At Osmania University in Hyderabad he earned degrees in science and journalism. In 1963, he joined the Press Trust of India as a reporter and copy editor. Siddiqui left journalism when his father fell ill to run his company, which he did from his father’s death in 1965 until it closed in 1967.
While at the Press Trust he met Roland Michener, then Canada's High Commissioner to India who encouraged him to immigrate to Canada. By 1968 he had taken a job at the Brandon Sun in Brandon, Manitoba, reporting on municipal and provincial politics from 1968 to 1978.
In 1978, he joined the Toronto Star, becoming foreign affairs analyst in 1979, news editor in 1982 and national editor in 1985. From 1985 to 1990, Siddiqui was National Editor, responsible for coverage of federal and provincial affairs.
From 1990 to 1998, Siddiqui was the Star's editorial page editor, and on his departure from that position, he was given the title of “editor emeritus” and a twice-weekly column, which focused on national and international politics as well as cultural and Muslim issues. Siddiqui has written from a left-of-centre perspective on such issues as: the war in Iraq and terrorism. During his tenure The Star advocated a distinct constitutional status for Québec and protection of French minorities outside Quebec.
He is the past president of PEN Canada and chair of International PEN’s Writers-in-Exile Network. He is on the board of directors of the Calmeadow Foundation (a microcredit lender), the Canadian Club of Toronto, and the advisory board of the Ryerson University School of Journalism.
Siddiqui has authored Being Muslim; edited An English Anthology of Modern Urdu Poetry (1988); assisted in Christopher Ondaatje’s Sindh Revisited (1996), following the footsteps of Victorian explorer Sir Richard Burton; and contributed to Canada and Sept. 11, published by the University of Calgary (2002) and Drawing Fire: The State of Political Cartooning (1998), a colloquium of North America’s top cartoonists and editors, at the American Press Institute.
Writing in Toronto Life in June 2001, Robert Fulford maintained that "Siddiqui makes the most strenuous effort to bathe Third World countries in a soft light. No matter how outrageous its actions, a non-Western government can usually count on him for a little understanding."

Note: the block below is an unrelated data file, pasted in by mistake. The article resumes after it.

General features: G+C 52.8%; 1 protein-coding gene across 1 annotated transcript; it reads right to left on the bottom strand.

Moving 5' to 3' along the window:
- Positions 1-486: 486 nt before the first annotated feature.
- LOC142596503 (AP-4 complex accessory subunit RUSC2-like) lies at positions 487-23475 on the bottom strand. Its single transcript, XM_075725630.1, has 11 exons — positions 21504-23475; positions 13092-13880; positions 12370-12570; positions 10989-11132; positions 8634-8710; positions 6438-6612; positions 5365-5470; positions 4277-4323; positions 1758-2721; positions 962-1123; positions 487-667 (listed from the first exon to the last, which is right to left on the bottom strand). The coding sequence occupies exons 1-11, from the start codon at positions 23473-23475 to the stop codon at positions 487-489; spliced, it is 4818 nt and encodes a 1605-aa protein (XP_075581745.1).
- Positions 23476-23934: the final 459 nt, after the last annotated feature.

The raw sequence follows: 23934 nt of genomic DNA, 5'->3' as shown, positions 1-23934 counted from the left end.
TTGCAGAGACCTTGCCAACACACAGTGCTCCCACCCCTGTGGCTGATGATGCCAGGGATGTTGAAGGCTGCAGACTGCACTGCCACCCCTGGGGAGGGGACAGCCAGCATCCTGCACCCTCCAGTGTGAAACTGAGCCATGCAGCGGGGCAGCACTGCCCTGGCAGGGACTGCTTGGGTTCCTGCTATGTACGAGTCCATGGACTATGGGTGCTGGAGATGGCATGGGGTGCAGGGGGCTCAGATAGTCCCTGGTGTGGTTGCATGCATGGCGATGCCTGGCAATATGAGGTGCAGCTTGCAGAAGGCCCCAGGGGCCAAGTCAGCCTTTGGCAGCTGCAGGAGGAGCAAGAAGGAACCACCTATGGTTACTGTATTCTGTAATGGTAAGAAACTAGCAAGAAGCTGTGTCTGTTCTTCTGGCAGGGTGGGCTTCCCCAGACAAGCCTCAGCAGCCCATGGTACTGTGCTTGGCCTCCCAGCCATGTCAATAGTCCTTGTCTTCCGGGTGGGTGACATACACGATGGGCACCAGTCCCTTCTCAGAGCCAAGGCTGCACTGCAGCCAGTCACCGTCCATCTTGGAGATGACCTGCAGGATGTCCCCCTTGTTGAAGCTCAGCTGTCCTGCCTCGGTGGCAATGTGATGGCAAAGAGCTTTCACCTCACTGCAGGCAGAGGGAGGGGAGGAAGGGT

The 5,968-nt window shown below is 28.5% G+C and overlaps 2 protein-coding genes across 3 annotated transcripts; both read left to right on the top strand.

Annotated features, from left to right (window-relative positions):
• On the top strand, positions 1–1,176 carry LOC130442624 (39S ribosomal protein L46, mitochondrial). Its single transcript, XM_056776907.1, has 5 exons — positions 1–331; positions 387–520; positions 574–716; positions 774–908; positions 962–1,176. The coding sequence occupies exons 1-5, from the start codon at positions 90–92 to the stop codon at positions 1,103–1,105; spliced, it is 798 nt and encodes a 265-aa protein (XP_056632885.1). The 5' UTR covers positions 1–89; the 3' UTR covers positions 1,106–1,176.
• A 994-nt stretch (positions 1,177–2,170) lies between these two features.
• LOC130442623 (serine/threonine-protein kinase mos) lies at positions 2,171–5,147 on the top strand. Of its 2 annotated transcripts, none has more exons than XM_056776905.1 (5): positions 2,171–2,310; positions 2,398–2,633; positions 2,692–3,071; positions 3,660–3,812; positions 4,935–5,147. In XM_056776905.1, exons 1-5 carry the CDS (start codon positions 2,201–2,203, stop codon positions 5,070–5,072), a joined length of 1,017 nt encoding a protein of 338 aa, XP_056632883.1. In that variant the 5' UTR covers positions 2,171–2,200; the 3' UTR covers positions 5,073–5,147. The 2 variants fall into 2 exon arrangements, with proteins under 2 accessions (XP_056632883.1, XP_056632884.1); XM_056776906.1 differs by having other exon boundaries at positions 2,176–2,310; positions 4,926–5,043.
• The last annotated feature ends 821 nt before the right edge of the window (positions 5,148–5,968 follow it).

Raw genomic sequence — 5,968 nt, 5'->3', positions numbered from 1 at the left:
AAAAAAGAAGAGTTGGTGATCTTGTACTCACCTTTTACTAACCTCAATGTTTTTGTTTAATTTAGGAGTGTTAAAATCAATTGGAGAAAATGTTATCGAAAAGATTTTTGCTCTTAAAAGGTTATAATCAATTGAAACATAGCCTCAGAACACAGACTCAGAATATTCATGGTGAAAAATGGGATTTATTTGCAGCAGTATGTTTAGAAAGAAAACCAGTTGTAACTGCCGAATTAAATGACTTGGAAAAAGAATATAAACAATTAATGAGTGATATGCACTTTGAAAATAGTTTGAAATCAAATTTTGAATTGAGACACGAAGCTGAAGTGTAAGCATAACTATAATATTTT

HonestReporting Canada, a media watchdog group that monitors and reports on what it perceives as anti-Israel bias, accuses him of "one-sided criticism of Israel" in columns on the Israeli-Palestinian conflict. Critics also charge that Siddiqui harbors anti-American bias and that he is quick to dismiss the threat of Islamic terrorism or that he seeks to excuse it. Describing him as "the Toronto Star's resident Islamist," they accuse him of exploiting latent anti-Americanism in Canada to promote Islamist goals both there and abroad among them the withdrawal of Canadian forces from Afghanistan, which Siddiqui has advocated.
Siddiqui has also editorialized that journalistic freedom of speech should be subject to the edicts of Canada’s human rights commissions and has stated that "freedom of speech is not absolute and must be balanced the rights of religion and faith."
In 2000, he became a member of the Order of Ontario, for crafting “a broader definition of the Canadian identity,” inclusive of our First Nations, French Canadians and newer Canadians. In 2001 he became a Member of the Order of Canada, for advocating “fairness and equality of opportunity” at home and “a broader role for Canada in the global village.”.
In 2001, Siddiqui was awarded an honorary Doctor of Letters from York University. In 2002, he was awarded the World Press Freedom Award by the National Press Club in Ottawa for his James Minifie Memorial Lecture at the University of Regina, warning against “creeping censorship” in Canada under media concentration.
ALLAHABAD HIGH COURT ISSUES JUDGEMENT REGARDING 'PARVEZ HAROON SIDDIQUI VS ALOK RANJAN, PRINCIPAL SECRETARY URBAN DEVELOPMENT, OTHERS'
Jul 19, 2010; ALLAHABAD, India, July 14 -- Allahabad High Court issued the following judgement: Court No.: 10 Case: CONTEMPT APPLICATION...